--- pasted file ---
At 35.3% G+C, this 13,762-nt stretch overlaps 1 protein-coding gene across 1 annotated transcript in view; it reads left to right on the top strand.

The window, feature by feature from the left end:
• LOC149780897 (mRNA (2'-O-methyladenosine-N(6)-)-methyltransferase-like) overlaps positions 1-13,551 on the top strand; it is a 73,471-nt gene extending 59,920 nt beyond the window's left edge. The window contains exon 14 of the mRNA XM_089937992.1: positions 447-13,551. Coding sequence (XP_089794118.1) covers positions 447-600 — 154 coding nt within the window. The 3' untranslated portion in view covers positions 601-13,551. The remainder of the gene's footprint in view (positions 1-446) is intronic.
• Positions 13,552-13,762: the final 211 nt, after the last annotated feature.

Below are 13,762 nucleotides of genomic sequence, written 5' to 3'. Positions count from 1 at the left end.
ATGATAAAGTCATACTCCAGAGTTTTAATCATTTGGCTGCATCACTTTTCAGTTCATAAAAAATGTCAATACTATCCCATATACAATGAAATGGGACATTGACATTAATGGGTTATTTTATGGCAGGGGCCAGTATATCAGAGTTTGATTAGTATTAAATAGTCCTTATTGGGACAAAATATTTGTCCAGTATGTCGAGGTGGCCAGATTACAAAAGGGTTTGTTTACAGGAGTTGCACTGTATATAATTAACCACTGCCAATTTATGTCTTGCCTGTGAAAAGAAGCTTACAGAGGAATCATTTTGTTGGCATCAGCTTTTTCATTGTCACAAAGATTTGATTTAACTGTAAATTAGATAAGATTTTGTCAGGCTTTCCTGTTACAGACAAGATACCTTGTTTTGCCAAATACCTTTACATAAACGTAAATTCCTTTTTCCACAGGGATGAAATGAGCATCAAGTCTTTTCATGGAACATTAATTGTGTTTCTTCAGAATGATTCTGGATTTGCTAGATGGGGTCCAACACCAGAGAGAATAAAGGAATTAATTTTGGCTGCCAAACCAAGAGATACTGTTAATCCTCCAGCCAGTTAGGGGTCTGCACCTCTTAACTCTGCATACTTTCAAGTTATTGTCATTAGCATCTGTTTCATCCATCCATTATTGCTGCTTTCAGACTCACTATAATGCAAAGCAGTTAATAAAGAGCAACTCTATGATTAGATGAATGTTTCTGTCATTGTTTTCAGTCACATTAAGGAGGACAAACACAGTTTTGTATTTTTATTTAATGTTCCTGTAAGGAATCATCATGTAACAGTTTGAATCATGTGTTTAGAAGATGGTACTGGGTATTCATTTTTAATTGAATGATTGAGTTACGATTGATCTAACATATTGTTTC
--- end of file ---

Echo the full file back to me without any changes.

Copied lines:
At 35.3% G+C, this 13,762-nt stretch overlaps 1 protein-coding gene across 1 annotated transcript in view; it reads left to right on the top strand.

The window, feature by feature from the left end:
• LOC149780897 (mRNA (2'-O-methyladenosine-N(6)-)-methyltransferase-like) overlaps positions 1-13,551 on the top strand; it is a 73,471-nt gene extending 59,920 nt beyond the window's left edge. The window contains exon 14 of the mRNA XM_089937992.1: positions 447-13,551. Coding sequence (XP_089794118.1) covers positions 447-600 — 154 coding nt within the window. The 3' untranslated portion in view covers positions 601-13,551. The remainder of the gene's footprint in view (positions 1-446) is intronic.
• Positions 13,552-13,762: the final 211 nt, after the last annotated feature.

Below are 13,762 nucleotides of genomic sequence, written 5' to 3'. Positions count from 1 at the left end.
ATGATAAAGTCATACTCCAGAGTTTTAATCATTTGGCTGCATCACTTTTCAGTTCATAAAAAATGTCAATACTATCCCATATACAATGAAATGGGACATTGACATTAATGGGTTATTTTATGGCAGGGGCCAGTATATCAGAGTTTGATTAGTATTAAATAGTCCTTATTGGGACAAAATATTTGTCCAGTATGTCGAGGTGGCCAGATTACAAAAGGGTTTGTTTACAGGAGTTGCACTGTATATAATTAACCACTGCCAATTTATGTCTTGCCTGTGAAAAGAAGCTTACAGAGGAATCATTTTGTTGGCATCAGCTTTTTCATTGTCACAAAGATTTGATTTAACTGTAAATTAGATAAGATTTTGTCAGGCTTTCCTGTTACAGACAAGATACCTTGTTTTGCCAAATACCTTTACATAAACGTAAATTCCTTTTTCCACAGGGATGAAATGAGCATCAAGTCTTTTCATGGAACATTAATTGTGTTTCTTCAGAATGATTCTGGATTTGCTAGATGGGGTCCAACACCAGAGAGAATAAAGGAATTAATTTTGGCTGCCAAACCAAGAGATACTGTTAATCCTCCAGCCAGTTAGGGGTCTGCACCTCTTAACTCTGCATACTTTCAAGTTATTGTCATTAGCATCTGTTTCATCCATCCATTATTGCTGCTTTCAGACTCACTATAATGCAAAGCAGTTAATAAAGAGCAACTCTATGATTAGATGAATGTTTCTGTCATTGTTTTCAGTCACATTAAGGAGGACAAACACAGTTTTGTATTTTTATTTAATGTTCCTGTAAGGAATCATCATGTAACAGTTTGAATCATGTGTTTAGAAGATGGTACTGGGTATTCATTTTTAATTGAATGATTGAGTTACGATTGATCTAACATATTGTTTC